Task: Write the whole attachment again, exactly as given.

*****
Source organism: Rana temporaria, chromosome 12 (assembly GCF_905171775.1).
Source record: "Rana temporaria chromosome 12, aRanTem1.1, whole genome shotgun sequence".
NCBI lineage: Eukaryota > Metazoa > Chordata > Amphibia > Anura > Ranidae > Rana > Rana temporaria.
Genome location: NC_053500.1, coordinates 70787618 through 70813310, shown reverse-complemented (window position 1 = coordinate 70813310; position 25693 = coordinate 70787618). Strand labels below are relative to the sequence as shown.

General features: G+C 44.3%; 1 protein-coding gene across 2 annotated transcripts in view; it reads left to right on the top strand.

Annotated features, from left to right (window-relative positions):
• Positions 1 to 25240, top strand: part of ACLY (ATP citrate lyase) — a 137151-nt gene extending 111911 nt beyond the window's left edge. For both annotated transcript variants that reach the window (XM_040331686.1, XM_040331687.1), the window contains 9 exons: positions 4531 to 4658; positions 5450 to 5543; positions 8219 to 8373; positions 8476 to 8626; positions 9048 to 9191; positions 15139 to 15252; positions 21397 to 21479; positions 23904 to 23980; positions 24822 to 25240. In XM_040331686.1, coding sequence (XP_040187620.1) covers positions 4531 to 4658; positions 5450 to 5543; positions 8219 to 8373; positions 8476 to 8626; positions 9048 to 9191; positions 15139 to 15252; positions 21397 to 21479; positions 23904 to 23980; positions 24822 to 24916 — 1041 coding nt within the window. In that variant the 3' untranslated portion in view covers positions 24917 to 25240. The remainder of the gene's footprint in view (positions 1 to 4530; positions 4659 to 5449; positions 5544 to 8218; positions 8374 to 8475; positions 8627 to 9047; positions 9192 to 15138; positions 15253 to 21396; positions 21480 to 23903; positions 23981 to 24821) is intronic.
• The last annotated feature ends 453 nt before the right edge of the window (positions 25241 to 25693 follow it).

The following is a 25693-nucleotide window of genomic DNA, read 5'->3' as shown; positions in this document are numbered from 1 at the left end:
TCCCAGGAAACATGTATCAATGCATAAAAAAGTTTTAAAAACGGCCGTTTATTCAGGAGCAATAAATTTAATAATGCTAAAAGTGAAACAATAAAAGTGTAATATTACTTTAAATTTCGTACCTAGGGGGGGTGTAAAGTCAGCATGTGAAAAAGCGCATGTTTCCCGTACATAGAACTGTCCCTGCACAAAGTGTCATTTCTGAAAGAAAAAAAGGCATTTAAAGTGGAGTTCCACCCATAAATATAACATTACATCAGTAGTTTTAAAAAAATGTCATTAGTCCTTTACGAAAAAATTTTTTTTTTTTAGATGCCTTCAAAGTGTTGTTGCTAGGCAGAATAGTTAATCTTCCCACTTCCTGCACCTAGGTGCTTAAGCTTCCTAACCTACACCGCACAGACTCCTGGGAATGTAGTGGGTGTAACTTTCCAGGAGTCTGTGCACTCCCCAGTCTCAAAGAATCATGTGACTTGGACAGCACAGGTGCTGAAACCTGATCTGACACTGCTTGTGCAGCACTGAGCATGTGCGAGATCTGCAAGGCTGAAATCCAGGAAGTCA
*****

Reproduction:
Source organism: Rana temporaria, chromosome 12 (assembly GCF_905171775.1).
Source record: "Rana temporaria chromosome 12, aRanTem1.1, whole genome shotgun sequence".
NCBI lineage: Eukaryota > Metazoa > Chordata > Amphibia > Anura > Ranidae > Rana > Rana temporaria.
Genome location: NC_053500.1, coordinates 70787618 through 70813310, shown reverse-complemented (window position 1 = coordinate 70813310; position 25693 = coordinate 70787618). Strand labels below are relative to the sequence as shown.

General features: G+C 44.3%; 1 protein-coding gene across 2 annotated transcripts in view; it reads left to right on the top strand.

Annotated features, from left to right (window-relative positions):
• Positions 1 to 25240, top strand: part of ACLY (ATP citrate lyase) — a 137151-nt gene extending 111911 nt beyond the window's left edge. For both annotated transcript variants that reach the window (XM_040331686.1, XM_040331687.1), the window contains 9 exons: positions 4531 to 4658; positions 5450 to 5543; positions 8219 to 8373; positions 8476 to 8626; positions 9048 to 9191; positions 15139 to 15252; positions 21397 to 21479; positions 23904 to 23980; positions 24822 to 25240. In XM_040331686.1, coding sequence (XP_040187620.1) covers positions 4531 to 4658; positions 5450 to 5543; positions 8219 to 8373; positions 8476 to 8626; positions 9048 to 9191; positions 15139 to 15252; positions 21397 to 21479; positions 23904 to 23980; positions 24822 to 24916 — 1041 coding nt within the window. In that variant the 3' untranslated portion in view covers positions 24917 to 25240. The remainder of the gene's footprint in view (positions 1 to 4530; positions 4659 to 5449; positions 5544 to 8218; positions 8374 to 8475; positions 8627 to 9047; positions 9192 to 15138; positions 15253 to 21396; positions 21480 to 23903; positions 23981 to 24821) is intronic.
• The last annotated feature ends 453 nt before the right edge of the window (positions 25241 to 25693 follow it).

The following is a 25693-nucleotide window of genomic DNA, read 5'->3' as shown; positions in this document are numbered from 1 at the left end:
TCCCAGGAAACATGTATCAATGCATAAAAAAGTTTTAAAAACGGCCGTTTATTCAGGAGCAATAAATTTAATAATGCTAAAAGTGAAACAATAAAAGTGTAATATTACTTTAAATTTCGTACCTAGGGGGGGTGTAAAGTCAGCATGTGAAAAAGCGCATGTTTCCCGTACATAGAACTGTCCCTGCACAAAGTGTCATTTCTGAAAGAAAAAAAGGCATTTAAAGTGGAGTTCCACCCATAAATATAACATTACATCAGTAGTTTTAAAAAAATGTCATTAGTCCTTTACGAAAAAATTTTTTTTTTTTAGATGCCTTCAAAGTGTTGTTGCTAGGCAGAATAGTTAATCTTCCCACTTCCTGCACCTAGGTGCTTAAGCTTCCTAACCTACACCGCACAGACTCCTGGGAATGTAGTGGGTGTAACTTTCCAGGAGTCTGTGCACTCCCCAGTCTCAAAGAATCATGTGACTTGGACAGCACAGGTGCTGAAACCTGATCTGACACTGCTTGTGCAGCACTGAGCATGTGCGAGATCTGCAAGGCTGAAATCCAGGAAGTCA